your Lordship present at his examination. If he do
 not for the promise of his life, and in the highest
30 compulsion of base fear, offer to betray you and
 deliver all the intelligence in his power against
 you, and that with the divine forfeit of his soul
 upon oath, never trust my judgment in anything.
SECOND LORD O, for the love of laughter, let him fetch
35 his drum. He says he has a stratagem for ’t. When
 your Lordship sees the bottom of his success in
 ’t, and to what metal this counterfeit lump of ore
 will be melted, if you give him not John Drum’s
 entertainment, your inclining cannot be removed.
40 Here he comes.

Enter Parolles.

FIRST LORD, aside to Bertram O, for the love of laughter,
 hinder not the honor of his design. Let him
 fetch off his drum in any hand.
BERTRAM, to Parolles How now, monsieur? This
45 drum sticks sorely in your disposition.
SECOND LORD A pox on ’t! Let it go. ’Tis but a drum.
PAROLLES But a drum! Is ’t but a drum? A drum so
 lost! There was excellent command, to charge in
 with our horse upon our own wings and to rend
50 our own soldiers!
SECOND LORD That was not to be blamed in the command
 of the service. It was a disaster of war that
 Caesar himself could not have prevented if he had
 been there to command.
BERTRAM 55Well, we cannot greatly condemn our success.
 Some dishonor we had in the loss of that
 drum, but it is not to be recovered.
PAROLLES It might have been recovered.
BERTRAM It might, but it is not now.

129
All’s Well That Ends Well
ACT 3. SC. 6

PAROLLES 60It is to be recovered. But that the merit of
 service is seldom attributed to the true and exact
 performer, I would have that drum or another, or
 hic jacet.
BERTRAM Why, if you have a stomach, to ’t, monsieur!
65 If you think your mystery in stratagem can bring
 this instrument of honor again into his native
 quarter, be magnanimous in the enterprise and go
 on. I will grace the attempt for a worthy exploit. If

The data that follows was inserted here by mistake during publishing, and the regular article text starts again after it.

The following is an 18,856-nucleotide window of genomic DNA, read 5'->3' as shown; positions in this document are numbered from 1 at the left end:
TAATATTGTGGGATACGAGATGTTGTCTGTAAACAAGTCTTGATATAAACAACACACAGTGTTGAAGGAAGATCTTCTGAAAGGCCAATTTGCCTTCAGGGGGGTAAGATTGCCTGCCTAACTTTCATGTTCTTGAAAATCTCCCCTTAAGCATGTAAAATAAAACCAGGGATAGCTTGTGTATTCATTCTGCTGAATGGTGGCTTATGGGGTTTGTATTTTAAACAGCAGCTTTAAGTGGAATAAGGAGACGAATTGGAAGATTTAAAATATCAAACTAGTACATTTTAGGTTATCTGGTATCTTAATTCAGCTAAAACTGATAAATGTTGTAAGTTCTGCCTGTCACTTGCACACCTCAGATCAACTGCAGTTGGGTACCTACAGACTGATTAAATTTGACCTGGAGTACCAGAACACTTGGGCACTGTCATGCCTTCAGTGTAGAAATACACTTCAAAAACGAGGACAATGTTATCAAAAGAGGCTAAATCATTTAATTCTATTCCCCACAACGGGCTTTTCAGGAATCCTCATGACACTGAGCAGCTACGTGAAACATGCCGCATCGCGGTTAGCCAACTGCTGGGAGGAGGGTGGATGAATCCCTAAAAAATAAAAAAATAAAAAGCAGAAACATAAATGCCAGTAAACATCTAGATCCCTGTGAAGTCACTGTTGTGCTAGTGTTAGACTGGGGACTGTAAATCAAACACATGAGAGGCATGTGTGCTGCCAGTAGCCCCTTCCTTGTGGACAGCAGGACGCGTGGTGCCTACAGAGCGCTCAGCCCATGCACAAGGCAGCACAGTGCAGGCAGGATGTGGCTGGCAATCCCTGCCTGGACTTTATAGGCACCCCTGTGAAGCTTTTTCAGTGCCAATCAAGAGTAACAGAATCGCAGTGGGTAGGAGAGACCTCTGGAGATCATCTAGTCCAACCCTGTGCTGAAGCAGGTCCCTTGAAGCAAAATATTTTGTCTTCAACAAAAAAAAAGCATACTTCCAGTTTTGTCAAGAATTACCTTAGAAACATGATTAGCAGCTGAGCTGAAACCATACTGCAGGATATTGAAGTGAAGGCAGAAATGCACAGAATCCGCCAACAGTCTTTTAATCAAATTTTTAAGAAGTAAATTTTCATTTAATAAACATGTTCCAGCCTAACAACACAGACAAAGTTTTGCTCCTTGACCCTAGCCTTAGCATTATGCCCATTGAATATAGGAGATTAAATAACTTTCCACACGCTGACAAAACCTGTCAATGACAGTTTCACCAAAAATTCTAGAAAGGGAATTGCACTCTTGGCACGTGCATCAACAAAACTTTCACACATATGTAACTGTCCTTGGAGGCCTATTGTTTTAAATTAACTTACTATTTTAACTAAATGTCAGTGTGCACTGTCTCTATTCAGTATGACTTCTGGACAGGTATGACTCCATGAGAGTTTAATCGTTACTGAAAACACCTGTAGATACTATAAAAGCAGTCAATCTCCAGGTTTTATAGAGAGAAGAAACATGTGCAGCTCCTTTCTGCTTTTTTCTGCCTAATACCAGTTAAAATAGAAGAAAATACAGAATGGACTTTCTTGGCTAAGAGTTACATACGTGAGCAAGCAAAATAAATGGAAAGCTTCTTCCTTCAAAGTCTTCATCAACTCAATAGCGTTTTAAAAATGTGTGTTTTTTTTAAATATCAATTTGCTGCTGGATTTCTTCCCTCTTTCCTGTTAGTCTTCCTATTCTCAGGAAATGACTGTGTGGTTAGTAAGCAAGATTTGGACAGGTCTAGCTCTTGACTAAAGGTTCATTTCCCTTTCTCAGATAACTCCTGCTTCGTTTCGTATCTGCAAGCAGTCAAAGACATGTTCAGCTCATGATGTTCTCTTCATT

you speed well in it, the Duke shall both speak of it
70 and extend to you what further becomes his greatness,
 even to the utmost syllable of your
 worthiness.
PAROLLES By the hand of a soldier, I will undertake it.
BERTRAM But you must not now slumber in it.
PAROLLES 75I’ll about it this evening, and I will presently
 pen down my dilemmas, encourage myself in my
 certainty, put myself into my mortal preparation;
 and by midnight look to hear further from me.
BERTRAM May I be bold to acquaint his Grace you are
80 gone about it?
PAROLLES I know not what the success will be, my
 lord, but the attempt I vow.
BERTRAM I know thou ’rt valiant, and to the possibility
 of thy soldiership will subscribe for thee. Farewell.
PAROLLES 85I love not many words.He exits.
FIRST LORD No more than a fish loves water. Is not this
 a strange fellow, my lord, that so confidently seems
 to undertake this business which he knows is not
 to be done, damns himself to do, and dares better
90 be damned than to do ’t?
SECOND LORD You do not know him, my lord, as we do.
 Certain it is that he will steal himself into a man’s
 favor and for a week escape a great deal of discoveries,
 but when you find him out, you have him
95 ever after.

131
All’s Well That Ends Well
ACT 3. SC. 6

BERTRAM Why, do you think he will make no deed at
 all of this that so seriously he does address himself
 unto?
FIRST LORD None in the world, but return with an
100 invention and clap upon you two or three probable
 lies. But we have almost embossed him. You shall
 see his fall tonight; for indeed he is not for your
 Lordship’s respect.
SECOND LORD We’ll make you some sport with the fox
105 ere we case him. He was first smoked by the old
 Lord Lafew. When his disguise and he is parted,
 tell me what a sprat you shall find him, which you
 shall see this very night.
FIRST LORD I must go look my twigs. He shall be
110 caught.
BERTRAM Your brother he shall go along with me.
FIRST LORD As ’t please your Lordship. I’ll leave you.
He exits.
BERTRAM 
 Now will I lead you to the house and show you
 The lass I spoke of.
SECOND LORD 115 But you say she’s honest.
BERTRAM 
 That’s all the fault. I spoke with her but once
 And found her wondrous cold. But I sent to her,
 By this same coxcomb that we have i’ th’ wind,
 Tokens and letters, which she did re-send.
120 And this is all I have done. She’s a fair creature.
 Will you go see her?
SECOND LORD  With all my heart, my lord.
They exit.